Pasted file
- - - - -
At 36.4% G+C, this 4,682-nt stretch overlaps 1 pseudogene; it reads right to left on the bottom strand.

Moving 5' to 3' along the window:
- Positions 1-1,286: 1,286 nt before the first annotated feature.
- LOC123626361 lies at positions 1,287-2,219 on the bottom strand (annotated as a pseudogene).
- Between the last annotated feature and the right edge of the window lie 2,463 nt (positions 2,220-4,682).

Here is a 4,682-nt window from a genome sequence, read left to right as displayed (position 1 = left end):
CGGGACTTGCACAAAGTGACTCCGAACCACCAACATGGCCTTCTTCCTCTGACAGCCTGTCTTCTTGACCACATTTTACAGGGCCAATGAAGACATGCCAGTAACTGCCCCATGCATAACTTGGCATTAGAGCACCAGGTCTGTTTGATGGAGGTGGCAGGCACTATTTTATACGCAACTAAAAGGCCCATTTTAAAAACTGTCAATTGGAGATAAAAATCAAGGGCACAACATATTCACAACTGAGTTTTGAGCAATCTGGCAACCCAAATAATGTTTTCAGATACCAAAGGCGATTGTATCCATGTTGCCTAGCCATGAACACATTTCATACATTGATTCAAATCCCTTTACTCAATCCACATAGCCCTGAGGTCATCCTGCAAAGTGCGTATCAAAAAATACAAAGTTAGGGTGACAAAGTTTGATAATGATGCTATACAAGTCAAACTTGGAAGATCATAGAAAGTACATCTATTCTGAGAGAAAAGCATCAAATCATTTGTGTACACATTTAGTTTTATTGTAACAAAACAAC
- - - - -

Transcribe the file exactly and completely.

At 36.4% G+C, this 4,682-nt stretch overlaps 1 pseudogene; it reads right to left on the bottom strand.

Moving 5' to 3' along the window:
- Positions 1-1,286: 1,286 nt before the first annotated feature.
- LOC123626361 lies at positions 1,287-2,219 on the bottom strand (annotated as a pseudogene).
- Between the last annotated feature and the right edge of the window lie 2,463 nt (positions 2,220-4,682).

Here is a 4,682-nt window from a genome sequence, read left to right as displayed (position 1 = left end):
CGGGACTTGCACAAAGTGACTCCGAACCACCAACATGGCCTTCTTCCTCTGACAGCCTGTCTTCTTGACCACATTTTACAGGGCCAATGAAGACATGCCAGTAACTGCCCCATGCATAACTTGGCATTAGAGCACCAGGTCTGTTTGATGGAGGTGGCAGGCACTATTTTATACGCAACTAAAAGGCCCATTTTAAAAACTGTCAATTGGAGATAAAAATCAAGGGCACAACATATTCACAACTGAGTTTTGAGCAATCTGGCAACCCAAATAATGTTTTCAGATACCAAAGGCGATTGTATCCATGTTGCCTAGCCATGAACACATTTCATACATTGATTCAAATCCCTTTACTCAATCCACATAGCCCTGAGGTCATCCTGCAAAGTGCGTATCAAAAAATACAAAGTTAGGGTGACAAAGTTTGATAATGATGCTATACAAGTCAAACTTGGAAGATCATAGAAAGTACATCTATTCTGAGAGAAAAGCATCAAATCATTTGTGTACACATTTAGTTTTATTGTAACAAAACAAC